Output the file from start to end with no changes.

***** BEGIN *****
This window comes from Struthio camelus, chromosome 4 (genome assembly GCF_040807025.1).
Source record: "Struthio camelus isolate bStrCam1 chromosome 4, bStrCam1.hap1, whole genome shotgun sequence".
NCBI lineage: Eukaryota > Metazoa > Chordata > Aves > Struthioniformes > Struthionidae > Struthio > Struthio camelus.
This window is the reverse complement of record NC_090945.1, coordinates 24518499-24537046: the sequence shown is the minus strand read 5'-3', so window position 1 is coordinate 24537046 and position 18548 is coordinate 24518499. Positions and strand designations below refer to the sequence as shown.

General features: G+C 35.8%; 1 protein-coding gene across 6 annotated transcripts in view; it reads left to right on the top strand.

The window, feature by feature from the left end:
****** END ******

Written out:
This window comes from Struthio camelus, chromosome 4 (genome assembly GCF_040807025.1).
Source record: "Struthio camelus isolate bStrCam1 chromosome 4, bStrCam1.hap1, whole genome shotgun sequence".
NCBI lineage: Eukaryota > Metazoa > Chordata > Aves > Struthioniformes > Struthionidae > Struthio > Struthio camelus.
This window is the reverse complement of record NC_090945.1, coordinates 24518499-24537046: the sequence shown is the minus strand read 5'-3', so window position 1 is coordinate 24537046 and position 18548 is coordinate 24518499. Positions and strand designations below refer to the sequence as shown.

General features: G+C 35.8%; 1 protein-coding gene across 6 annotated transcripts in view; it reads left to right on the top strand.

The window, feature by feature from the left end: